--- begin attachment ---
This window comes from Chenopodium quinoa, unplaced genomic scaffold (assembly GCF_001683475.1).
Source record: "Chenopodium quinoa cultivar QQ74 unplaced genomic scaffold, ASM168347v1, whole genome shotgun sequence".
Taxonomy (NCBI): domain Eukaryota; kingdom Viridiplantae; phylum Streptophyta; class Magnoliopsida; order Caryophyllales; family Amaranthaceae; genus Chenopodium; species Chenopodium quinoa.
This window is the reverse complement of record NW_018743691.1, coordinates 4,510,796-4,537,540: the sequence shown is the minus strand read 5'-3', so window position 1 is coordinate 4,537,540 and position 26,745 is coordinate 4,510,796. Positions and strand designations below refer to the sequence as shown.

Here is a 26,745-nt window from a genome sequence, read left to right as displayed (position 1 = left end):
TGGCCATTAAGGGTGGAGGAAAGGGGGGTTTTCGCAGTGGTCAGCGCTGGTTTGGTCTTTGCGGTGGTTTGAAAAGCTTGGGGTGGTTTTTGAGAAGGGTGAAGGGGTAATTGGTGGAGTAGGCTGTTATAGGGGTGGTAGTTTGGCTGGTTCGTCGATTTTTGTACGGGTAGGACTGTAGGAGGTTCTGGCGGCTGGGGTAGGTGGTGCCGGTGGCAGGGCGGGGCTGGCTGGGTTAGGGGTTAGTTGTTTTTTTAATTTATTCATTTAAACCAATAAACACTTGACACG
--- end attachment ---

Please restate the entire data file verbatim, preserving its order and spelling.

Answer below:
This window comes from Chenopodium quinoa, unplaced genomic scaffold (assembly GCF_001683475.1).
Source record: "Chenopodium quinoa cultivar QQ74 unplaced genomic scaffold, ASM168347v1, whole genome shotgun sequence".
Taxonomy (NCBI): domain Eukaryota; kingdom Viridiplantae; phylum Streptophyta; class Magnoliopsida; order Caryophyllales; family Amaranthaceae; genus Chenopodium; species Chenopodium quinoa.
This window is the reverse complement of record NW_018743691.1, coordinates 4,510,796-4,537,540: the sequence shown is the minus strand read 5'-3', so window position 1 is coordinate 4,537,540 and position 26,745 is coordinate 4,510,796. Positions and strand designations below refer to the sequence as shown.

Here is a 26,745-nt window from a genome sequence, read left to right as displayed (position 1 = left end):
TGGCCATTAAGGGTGGAGGAAAGGGGGGTTTTCGCAGTGGTCAGCGCTGGTTTGGTCTTTGCGGTGGTTTGAAAAGCTTGGGGTGGTTTTTGAGAAGGGTGAAGGGGTAATTGGTGGAGTAGGCTGTTATAGGGGTGGTAGTTTGGCTGGTTCGTCGATTTTTGTACGGGTAGGACTGTAGGAGGTTCTGGCGGCTGGGGTAGGTGGTGCCGGTGGCAGGGCGGGGCTGGCTGGGTTAGGGGTTAGTTGTTTTTTTAATTTATTCATTTAAACCAATAAACACTTGACACG